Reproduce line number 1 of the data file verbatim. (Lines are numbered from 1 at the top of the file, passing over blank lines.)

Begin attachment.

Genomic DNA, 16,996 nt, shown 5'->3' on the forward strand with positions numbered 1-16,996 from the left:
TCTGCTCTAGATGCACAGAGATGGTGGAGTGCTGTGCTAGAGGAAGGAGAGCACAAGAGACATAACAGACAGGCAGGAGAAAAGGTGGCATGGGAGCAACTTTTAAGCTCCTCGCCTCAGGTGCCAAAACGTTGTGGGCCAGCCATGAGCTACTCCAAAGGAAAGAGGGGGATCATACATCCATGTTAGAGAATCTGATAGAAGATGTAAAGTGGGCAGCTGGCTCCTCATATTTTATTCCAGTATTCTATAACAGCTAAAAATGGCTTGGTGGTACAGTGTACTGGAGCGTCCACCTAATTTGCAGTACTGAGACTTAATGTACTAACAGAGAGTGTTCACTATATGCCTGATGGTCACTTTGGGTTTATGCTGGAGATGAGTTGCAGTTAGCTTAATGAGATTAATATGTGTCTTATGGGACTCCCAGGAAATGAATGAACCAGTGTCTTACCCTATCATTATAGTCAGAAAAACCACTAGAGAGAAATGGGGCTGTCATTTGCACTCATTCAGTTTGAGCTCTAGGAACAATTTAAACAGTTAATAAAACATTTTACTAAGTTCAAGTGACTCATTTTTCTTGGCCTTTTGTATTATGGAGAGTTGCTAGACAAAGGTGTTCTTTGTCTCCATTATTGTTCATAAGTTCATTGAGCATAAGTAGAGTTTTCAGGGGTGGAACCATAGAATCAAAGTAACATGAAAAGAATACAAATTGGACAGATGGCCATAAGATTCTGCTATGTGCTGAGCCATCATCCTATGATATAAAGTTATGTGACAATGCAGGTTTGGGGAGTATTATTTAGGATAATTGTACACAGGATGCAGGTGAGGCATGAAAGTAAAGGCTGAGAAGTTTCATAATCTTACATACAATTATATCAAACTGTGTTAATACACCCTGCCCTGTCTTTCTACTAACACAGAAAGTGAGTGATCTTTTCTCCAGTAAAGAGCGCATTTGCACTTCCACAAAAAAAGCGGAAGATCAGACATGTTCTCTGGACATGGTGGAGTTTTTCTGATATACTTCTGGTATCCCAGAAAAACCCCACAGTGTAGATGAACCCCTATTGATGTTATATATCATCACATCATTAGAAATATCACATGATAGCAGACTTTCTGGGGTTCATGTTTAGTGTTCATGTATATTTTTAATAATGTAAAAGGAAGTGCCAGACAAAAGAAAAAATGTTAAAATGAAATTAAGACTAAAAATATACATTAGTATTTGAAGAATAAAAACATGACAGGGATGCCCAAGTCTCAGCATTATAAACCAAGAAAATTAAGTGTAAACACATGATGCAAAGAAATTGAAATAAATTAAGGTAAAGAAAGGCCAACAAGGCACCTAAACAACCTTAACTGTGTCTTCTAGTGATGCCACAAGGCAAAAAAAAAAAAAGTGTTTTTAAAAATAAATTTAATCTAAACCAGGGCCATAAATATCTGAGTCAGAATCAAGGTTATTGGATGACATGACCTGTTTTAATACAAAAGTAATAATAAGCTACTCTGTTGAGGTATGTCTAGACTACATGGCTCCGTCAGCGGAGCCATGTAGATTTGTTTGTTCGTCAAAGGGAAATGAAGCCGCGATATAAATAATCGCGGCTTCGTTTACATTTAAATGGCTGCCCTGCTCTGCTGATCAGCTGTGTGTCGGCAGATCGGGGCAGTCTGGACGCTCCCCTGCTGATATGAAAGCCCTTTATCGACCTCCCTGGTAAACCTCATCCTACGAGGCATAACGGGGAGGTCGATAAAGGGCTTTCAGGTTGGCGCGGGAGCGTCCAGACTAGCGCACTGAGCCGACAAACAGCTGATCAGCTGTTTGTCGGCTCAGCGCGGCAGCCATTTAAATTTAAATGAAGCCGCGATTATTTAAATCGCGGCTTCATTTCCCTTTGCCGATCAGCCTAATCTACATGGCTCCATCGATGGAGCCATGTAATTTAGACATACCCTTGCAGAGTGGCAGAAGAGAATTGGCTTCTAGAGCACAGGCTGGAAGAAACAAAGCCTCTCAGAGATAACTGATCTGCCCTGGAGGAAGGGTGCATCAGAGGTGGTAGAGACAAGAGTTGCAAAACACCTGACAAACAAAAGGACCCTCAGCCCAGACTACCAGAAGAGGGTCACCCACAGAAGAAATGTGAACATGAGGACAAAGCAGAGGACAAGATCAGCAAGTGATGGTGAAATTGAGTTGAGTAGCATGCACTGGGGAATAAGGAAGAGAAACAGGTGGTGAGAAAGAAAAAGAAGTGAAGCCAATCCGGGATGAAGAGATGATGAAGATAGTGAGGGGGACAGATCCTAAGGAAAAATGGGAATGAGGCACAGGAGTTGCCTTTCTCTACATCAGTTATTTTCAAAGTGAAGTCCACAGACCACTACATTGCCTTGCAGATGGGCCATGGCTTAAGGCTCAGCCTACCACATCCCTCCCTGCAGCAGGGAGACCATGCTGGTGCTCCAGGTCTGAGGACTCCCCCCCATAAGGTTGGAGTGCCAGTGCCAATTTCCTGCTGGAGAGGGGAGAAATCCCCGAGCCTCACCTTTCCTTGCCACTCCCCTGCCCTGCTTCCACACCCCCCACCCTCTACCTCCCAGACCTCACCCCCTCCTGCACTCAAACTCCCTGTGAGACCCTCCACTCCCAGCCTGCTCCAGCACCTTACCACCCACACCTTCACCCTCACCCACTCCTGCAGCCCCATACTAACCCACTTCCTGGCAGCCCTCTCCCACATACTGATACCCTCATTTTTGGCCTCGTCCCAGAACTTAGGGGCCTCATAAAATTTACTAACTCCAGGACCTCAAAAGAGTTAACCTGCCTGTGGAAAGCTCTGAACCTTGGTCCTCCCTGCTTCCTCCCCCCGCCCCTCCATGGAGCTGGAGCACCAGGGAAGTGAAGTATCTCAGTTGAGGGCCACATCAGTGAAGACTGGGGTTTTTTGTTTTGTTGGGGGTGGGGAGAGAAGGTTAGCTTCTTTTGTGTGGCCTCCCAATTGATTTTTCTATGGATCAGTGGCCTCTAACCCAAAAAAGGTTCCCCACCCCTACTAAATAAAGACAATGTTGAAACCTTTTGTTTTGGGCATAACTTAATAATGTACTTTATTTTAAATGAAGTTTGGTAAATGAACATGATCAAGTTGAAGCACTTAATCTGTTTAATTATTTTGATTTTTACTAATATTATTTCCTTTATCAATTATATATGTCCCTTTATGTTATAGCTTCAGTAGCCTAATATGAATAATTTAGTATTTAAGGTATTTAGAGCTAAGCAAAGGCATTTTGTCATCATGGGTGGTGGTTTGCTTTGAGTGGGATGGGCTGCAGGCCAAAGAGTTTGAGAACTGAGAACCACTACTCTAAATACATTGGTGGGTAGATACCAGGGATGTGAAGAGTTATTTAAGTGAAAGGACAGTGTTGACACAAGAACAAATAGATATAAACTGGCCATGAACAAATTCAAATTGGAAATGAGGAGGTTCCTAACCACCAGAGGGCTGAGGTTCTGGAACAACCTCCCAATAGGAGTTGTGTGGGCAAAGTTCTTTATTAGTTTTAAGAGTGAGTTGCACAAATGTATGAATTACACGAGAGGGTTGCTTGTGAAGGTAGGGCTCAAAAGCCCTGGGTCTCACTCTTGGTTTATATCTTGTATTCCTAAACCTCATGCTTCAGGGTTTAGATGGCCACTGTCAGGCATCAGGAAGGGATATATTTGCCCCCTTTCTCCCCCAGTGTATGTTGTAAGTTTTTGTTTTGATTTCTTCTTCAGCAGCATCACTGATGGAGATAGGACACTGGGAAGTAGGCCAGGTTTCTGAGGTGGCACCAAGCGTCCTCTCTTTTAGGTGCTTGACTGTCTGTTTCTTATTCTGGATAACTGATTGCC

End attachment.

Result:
Genomic DNA, 16,996 nt, shown 5'->3' on the forward strand with positions numbered 1-16,996 from the left: